The almighty power of God is available to us through Jesus Christ so that we might develop Christian character and practise Christian conduct to the glory of God. Patience, longsuffering and joy don’t come to our lives automatically; it takes spiritual power to produce this kind of godly character.
Only the grace of God can bring the power of God to our lives. Paul confessed it openly: ‘But by the grace of God I am what I am’ (1 Cor. 15:10). God’s grace is channelled to our lives through God’s Son, Jesus Christ. ‘And of his fullness we have all received, and grace for grace” (John 1:16). Through grace God does in and through us what we could never do for ourselves. Grace isn’t simply a supplement to our strength, for we have no strength of our own. Grace turns our weakness into power for the glory of God. ‘For when I am weak, then I am strong’ (2 Cor. 12:10). The reason many people don’t experience God’s power is because they’re too strong in themselves and won’t confess their weakness. God has to wait until they’re weak; then he can share his power with them.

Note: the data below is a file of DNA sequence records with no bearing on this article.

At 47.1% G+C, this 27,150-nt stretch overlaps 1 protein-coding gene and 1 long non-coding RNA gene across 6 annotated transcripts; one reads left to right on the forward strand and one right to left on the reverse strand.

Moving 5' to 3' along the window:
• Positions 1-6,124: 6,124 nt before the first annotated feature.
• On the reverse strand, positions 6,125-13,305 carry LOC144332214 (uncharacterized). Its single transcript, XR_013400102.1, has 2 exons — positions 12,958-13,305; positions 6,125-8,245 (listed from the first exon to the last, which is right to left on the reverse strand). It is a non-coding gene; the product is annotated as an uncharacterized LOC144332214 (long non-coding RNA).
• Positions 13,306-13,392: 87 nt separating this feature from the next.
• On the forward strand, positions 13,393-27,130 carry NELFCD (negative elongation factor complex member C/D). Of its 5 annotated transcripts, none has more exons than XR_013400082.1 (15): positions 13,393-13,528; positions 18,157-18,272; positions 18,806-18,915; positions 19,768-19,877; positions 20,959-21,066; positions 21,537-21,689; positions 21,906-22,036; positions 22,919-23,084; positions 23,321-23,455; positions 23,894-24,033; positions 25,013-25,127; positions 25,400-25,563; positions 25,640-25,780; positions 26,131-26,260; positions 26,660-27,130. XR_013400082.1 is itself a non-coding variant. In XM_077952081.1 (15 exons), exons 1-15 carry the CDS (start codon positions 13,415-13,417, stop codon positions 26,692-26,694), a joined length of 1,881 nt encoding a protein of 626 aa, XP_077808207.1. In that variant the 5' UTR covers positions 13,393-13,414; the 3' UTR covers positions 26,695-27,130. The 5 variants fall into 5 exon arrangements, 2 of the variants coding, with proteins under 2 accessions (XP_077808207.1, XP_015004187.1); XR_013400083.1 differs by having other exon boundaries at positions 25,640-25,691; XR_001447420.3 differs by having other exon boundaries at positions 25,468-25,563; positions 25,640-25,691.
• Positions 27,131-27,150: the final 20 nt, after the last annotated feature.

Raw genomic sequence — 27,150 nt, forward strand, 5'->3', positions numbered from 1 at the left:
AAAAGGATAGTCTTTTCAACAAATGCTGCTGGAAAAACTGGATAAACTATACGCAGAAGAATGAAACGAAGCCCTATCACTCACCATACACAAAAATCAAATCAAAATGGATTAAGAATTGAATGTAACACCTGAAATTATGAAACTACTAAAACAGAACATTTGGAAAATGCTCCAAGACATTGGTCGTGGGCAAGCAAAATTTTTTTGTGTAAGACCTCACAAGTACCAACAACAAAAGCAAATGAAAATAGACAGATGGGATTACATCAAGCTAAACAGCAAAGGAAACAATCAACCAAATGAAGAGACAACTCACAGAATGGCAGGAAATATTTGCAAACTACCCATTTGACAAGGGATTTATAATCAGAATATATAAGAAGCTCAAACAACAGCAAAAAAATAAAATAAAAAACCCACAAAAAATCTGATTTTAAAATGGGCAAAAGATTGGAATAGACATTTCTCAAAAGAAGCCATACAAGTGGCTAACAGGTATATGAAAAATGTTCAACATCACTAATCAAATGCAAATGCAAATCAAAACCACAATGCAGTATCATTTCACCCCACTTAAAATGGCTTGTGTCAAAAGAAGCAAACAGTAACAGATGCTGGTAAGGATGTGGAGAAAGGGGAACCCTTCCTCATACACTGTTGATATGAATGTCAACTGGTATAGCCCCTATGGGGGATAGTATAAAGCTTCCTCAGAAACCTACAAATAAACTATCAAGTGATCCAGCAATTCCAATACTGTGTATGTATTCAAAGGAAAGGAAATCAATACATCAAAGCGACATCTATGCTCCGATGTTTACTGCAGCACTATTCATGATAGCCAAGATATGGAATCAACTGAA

Whatever may be your burden or battle today, God has the power to meet it, handle it, solve it, and use it for your good and his glory. Jesus Christ is the ‘Mighty God’ and his power is available to you. ‘Now to him who is able to do exceedingly abundantly above all that we ask or think, according to the power that works in us’ (Eph. 3:20). Admit your own weakness, yield to him by faith, and receive his promised power.
This article is an extract from the book The Names of Jesus by Warren Wiersbe and published by 10Publishing. It is used with permission.